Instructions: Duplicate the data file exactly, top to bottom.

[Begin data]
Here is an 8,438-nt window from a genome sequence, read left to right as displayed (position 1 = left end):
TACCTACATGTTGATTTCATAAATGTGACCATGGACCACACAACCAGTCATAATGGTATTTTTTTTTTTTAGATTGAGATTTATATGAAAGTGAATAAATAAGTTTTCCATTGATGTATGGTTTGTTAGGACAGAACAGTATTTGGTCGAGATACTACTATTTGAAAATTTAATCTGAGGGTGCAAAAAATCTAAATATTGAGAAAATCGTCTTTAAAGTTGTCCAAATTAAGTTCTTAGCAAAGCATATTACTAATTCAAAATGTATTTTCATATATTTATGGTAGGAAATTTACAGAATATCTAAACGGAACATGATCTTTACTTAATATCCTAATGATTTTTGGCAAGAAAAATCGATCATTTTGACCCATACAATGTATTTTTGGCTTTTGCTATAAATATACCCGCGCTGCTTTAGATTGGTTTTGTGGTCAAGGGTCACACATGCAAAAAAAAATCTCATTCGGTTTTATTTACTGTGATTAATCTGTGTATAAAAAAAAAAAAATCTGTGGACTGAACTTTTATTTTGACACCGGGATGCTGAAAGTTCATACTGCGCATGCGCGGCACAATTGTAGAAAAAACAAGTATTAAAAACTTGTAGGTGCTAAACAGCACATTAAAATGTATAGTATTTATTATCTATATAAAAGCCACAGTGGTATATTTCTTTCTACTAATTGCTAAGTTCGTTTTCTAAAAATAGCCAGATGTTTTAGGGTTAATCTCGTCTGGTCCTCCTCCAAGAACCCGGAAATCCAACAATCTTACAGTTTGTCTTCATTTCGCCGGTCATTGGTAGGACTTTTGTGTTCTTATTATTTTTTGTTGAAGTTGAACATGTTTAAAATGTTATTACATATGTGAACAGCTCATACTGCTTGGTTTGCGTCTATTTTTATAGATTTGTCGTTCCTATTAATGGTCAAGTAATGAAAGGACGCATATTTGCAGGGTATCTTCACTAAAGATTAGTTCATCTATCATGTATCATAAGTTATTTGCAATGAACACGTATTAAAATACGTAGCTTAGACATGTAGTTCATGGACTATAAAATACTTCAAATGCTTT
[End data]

Here is an 8,438-nt window from a genome sequence, read left to right as displayed (position 1 = left end):
TACCTACATGTTGATTTCATAAATGTGACCATGGACCACACAACCAGTCATAATGGTATTTTTTTTTTTTAGATTGAGATTTATATGAAAGTGAATAAATAAGTTTTCCATTGATGTATGGTTTGTTAGGACAGAACAGTATTTGGTCGAGATACTACTATTTGAAAATTTAATCTGAGGGTGCAAAAAATCTAAATATTGAGAAAATCGTCTTTAAAGTTGTCCAAATTAAGTTCTTAGCAAAGCATATTACTAATTCAAAATGTATTTTCATATATTTATGGTAGGAAATTTACAGAATATCTAAACGGAACATGATCTTTACTTAATATCCTAATGATTTTTGGCAAGAAAAATCGATCATTTTGACCCATACAATGTATTTTTGGCTTTTGCTATAAATATACCCGCGCTGCTTTAGATTGGTTTTGTGGTCAAGGGTCACACATGCAAAAAAAAATCTCATTCGGTTTTATTTACTGTGATTAATCTGTGTATAAAAAAAAAAAAATCTGTGGACTGAACTTTTATTTTGACACCGGGATGCTGAAAGTTCATACTGCGCATGCGCGGCACAATTGTAGAAAAAACAAGTATTAAAAACTTGTAGGTGCTAAACAGCACATTAAAATGTATAGTATTTATTATCTATATAAAAGCCACAGTGGTATATTTCTTTCTACTAATTGCTAAGTTCGTTTTCTAAAAATAGCCAGATGTTTTAGGGTTAATCTCGTCTGGTCCTCCTCCAAGAACCCGGAAATCCAACAATCTTACAGTTTGTCTTCATTTCGCCGGTCATTGGTAGGACTTTTGTGTTCTTATTATTTTTTGTTGAAGTTGAACATGTTTAAAATGTTATTACATATGTGAACAGCTCATACTGCTTGGTTTGCGTCTATTTTTATAGATTTGTCGTTCCTATTAATGGTCAAGTAATGAAAGGACGCATATTTGCAGGGTATCTTCACTAAAGATTAGTTCATCTATCATGTATCATAAGTTATTTGCAATGAACACGTATTAAAATACGTAGCTTAGACATGTAGTTCATGGACTATAAAATACTTCAAATGCTTT